Books About Collecting First Editions

I've bought a half dozen new books in the last couple weeks, subjects ranged from web stuff to buying and selling books as a vocation. Apparently I've got the first half down pat. Two books that I enjoyed were "Antique Trader Book Collector's Price Guide" and "Book Finds, 3rd Edition: How to Find, Buy, and Sell Used and Rare Books." Both were very enthusiastic about a business I have no desire to get involved in, that of buying and selling first editions. It's a different world for me, but one that was interesting to visit.

Here's what I took away from it. If you can find a first edition from an author who wasn't famous when the book was published so the run was limited, but got famous later so people care, you might have something valuable. That *might* caveat is a mighty might. Despite the fact that the first editions of published books are often indistinguishable in any way from many later editions except for the magical identifier showing it's first, the later editions aren't valued at a tenth (or a hundredth) of the first. Also, a first edition in otherwise perfect condition with a library mark is considered worthless, and a mediocre dust jacket will knock 80% of the value.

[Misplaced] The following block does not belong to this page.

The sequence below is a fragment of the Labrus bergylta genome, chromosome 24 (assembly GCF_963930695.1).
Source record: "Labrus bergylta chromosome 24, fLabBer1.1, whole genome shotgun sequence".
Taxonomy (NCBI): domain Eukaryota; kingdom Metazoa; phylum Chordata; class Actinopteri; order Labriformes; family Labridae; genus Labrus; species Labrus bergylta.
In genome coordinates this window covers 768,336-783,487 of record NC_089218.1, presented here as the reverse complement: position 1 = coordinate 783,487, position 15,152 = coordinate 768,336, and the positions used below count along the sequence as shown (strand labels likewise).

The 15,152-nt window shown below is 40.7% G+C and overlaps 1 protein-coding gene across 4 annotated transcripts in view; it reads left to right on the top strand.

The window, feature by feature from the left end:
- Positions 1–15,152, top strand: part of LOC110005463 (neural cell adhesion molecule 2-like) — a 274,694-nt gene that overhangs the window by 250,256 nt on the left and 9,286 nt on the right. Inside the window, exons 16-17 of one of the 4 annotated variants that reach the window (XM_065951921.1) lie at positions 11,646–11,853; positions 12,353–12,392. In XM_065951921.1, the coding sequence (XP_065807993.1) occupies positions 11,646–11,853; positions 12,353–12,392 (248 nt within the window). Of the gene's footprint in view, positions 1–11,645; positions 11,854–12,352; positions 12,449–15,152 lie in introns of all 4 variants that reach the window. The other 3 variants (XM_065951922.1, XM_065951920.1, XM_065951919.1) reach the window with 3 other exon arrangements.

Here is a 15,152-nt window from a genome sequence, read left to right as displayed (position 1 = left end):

It all strikes me as pretty obsessive, though not it a good way, like my own obsessions:-) I'm a book lover who reads books, but in the first edition collection community, it's not unusual to buy reading copies of books you own, just to keep that first edition fresh. It reminds me of an earlier post about collectible European books, except they sell those by the pound. One telling anecdote by the author of one book (I forgot which) was that he felt guilty about paying high prices for a series of books he'd read as a child because they had no inherent value. That strikes me as pretty backwards. Sure, they don't show up in the first edition catalogs and they don't have a set "everybody knows that" value, but if an expert book buyer is stuck paying a high price for them, doesn't that say something about supply and demand?

The type of books I'm interested in working with are classic literature in nice editions (they had some great illustrators in the 19th century) and old how-to books that are long forgotten. My feeling is that the really dated how-to books, like old cookbooks, offer a more natural approach to their subjects. Not because they were trying to turn back the clock to simpler times, but because they were working with what they had. Like my favorite food additive - salt.

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